border and dealt North Vietnamese units a six-month setback,
Lt. Gen. Nguyen Van Minh claimed yesterday.
Minh, commander of South Vietnamese forces in the region
around Saigon, said in an interview that the North Vietnamese 7th
Division, which threw 4,000 to 5,000 men into the four-week cam-
paign, lost 2,200 killed and had been forced to retreat.
Minh said enemy orders captured on the battlefield indicated
that the North Vietnamese high command called for a three-month
offensive on the frontier 60 to 90 miles northwest of Saigon. It began
Sept. 26, but tapered off less than three weeks later.

India mobilizes,
reserves alon
Paki~stan front
NEW DELHI (P - India mobilized its military reserves
yesterday to increase its strength along its borders with
Pakistan, where both countries have massed troops in a show
of force,

Prime Minister Indria
called on her countrymen
avoid further escalation of

Gandhi, in making the move,
to exercise "self-restraint" to
the crisis with Pakistan.

"In the last few months the world has witnessed
age, dignity and self-restraint with which we faced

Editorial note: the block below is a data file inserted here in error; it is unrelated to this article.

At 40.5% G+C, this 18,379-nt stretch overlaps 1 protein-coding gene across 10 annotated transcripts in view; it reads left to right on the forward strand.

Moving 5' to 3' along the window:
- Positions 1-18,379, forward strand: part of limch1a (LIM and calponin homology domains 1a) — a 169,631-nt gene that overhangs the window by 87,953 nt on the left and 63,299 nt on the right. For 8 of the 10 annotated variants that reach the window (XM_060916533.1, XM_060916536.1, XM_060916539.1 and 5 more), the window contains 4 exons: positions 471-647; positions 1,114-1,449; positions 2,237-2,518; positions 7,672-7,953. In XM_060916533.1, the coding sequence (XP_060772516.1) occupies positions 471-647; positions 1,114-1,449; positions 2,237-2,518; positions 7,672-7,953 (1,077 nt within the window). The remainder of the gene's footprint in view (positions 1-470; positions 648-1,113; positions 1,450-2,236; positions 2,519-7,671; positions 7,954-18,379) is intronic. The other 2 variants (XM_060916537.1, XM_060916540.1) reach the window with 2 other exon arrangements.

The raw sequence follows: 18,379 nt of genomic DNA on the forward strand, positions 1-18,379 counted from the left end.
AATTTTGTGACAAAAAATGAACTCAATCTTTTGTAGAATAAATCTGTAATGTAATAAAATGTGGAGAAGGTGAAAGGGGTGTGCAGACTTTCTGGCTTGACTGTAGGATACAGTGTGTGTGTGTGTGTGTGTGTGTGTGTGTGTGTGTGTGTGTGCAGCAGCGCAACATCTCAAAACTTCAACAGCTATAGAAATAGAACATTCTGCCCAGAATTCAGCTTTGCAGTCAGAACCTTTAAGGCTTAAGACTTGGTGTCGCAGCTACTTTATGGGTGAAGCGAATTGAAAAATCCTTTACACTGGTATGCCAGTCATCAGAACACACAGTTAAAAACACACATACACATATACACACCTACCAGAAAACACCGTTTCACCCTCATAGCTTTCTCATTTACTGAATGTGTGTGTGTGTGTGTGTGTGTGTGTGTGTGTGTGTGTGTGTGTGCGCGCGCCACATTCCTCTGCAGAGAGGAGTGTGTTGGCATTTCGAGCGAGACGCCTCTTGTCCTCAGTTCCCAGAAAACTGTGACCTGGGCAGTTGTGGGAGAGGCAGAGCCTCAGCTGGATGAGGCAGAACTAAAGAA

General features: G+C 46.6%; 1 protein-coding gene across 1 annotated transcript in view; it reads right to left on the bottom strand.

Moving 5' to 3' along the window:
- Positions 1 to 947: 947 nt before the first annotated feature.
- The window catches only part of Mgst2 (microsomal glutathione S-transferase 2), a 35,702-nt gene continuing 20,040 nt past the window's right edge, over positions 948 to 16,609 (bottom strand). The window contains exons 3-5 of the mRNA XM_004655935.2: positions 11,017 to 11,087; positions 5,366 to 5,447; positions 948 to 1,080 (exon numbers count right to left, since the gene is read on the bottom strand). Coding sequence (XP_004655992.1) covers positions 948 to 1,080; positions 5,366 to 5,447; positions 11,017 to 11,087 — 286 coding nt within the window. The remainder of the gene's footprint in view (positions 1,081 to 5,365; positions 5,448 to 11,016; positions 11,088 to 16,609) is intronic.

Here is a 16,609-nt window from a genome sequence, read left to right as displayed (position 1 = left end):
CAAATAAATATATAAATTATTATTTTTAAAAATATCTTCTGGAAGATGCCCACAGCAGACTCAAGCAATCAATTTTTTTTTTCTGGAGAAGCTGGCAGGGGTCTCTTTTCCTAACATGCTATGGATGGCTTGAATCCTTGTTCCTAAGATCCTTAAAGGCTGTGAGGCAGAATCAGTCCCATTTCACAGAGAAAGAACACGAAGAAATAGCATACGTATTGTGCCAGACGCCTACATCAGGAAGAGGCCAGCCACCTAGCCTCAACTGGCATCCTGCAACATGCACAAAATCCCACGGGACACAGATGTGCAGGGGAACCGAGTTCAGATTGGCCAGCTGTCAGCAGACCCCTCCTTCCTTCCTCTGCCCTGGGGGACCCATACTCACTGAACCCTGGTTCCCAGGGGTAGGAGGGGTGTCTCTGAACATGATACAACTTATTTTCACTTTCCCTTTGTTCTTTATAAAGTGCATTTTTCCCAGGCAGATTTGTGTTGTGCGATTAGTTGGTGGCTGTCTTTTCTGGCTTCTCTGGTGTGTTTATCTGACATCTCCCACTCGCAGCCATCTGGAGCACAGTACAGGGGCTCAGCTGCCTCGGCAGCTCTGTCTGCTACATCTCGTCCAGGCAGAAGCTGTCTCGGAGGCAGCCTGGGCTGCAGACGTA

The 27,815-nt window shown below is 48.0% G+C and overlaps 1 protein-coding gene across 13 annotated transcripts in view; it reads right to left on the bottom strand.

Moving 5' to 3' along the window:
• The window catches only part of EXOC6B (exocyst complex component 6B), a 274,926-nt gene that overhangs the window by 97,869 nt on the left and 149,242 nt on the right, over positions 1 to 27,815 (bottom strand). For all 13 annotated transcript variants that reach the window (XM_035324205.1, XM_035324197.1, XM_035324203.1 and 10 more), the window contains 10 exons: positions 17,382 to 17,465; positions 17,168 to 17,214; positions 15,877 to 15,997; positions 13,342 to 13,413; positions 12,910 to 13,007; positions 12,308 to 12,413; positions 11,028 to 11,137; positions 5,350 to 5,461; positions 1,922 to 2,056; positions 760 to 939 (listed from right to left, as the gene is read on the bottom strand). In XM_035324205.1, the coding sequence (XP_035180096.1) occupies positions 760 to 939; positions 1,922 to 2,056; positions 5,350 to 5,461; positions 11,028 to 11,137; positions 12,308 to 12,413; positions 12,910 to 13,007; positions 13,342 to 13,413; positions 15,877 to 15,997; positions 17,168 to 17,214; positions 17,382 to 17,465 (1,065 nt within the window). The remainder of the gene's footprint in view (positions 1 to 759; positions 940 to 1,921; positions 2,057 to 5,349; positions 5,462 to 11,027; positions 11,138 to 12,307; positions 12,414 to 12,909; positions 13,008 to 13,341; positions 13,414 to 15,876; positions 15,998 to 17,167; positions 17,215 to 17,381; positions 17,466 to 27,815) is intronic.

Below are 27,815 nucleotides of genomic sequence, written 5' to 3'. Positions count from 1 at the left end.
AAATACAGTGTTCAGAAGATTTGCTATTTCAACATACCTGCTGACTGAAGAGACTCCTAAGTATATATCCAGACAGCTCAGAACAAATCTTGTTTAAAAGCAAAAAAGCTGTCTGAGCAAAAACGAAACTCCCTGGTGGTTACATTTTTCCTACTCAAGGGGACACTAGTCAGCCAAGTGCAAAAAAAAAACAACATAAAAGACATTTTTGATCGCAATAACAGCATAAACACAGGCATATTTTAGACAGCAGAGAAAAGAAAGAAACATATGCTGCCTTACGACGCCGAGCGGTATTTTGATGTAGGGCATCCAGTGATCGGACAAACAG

lenge," Gandhi said. "I am sure that you will meet
dangers in the same spirit."

the cour-
this chal-
all future

An Indian Defense Ministry
spokesman said all army reserv-
ists, and navy and air force re-
servists with special skills, were
being called to active duty.
At least one border skirmish in-
volving tanks flared last week,
vnd increasing troop buildups
htave been reported in recent days.

'Debate set
o'0n pullout

-Associatea rress
Trying his hand
With a hockey stick in one hand, Soviet Premier Alexei Kosygin,
through an interpreter, talks with Montreal Canadiens team cap-
tain Henri Richard before a hockey game in Vancouver last night.
British troops ill

The quarrel between the two
countries has intensified since last p op osa
spring when Pakistan's military
government sent troops into East
Pakistan to crush a rebellion of WASHINGTON (RP) - Asserting
Bengalis seeking greater auto- that continued U.S. presence in
nomy from West Pakistan. T h e Senate Foreign Relthe ar, Cthe
fighting, which continues, h a s mittee said yesterday a new anti-
driven about nine million refugees war amendment to be-debated this
into Indian territory and placed a week "should end the stalemate"
severe strain on India's welfare and bring home U.S. troops and
The claim is contained in the

BELFAST, Northern Ireland
(P) - British soldiers shot five
persons dead yesterday - two
sisters in a speeding car and
three alleged bank robbers - as
violence intensified in strife-
torn Northern Ireland.
The illegal Irish Republican
Army avowed to avenge the
shooting of the two women,
one the mother of four, Within
hours, guerrillas opened up
with automatic weapon fire on
the army vehicles leaving Bel-
fast's Royal Victoria Hospital,
seriously wounding a man de-
scribed as a bystander.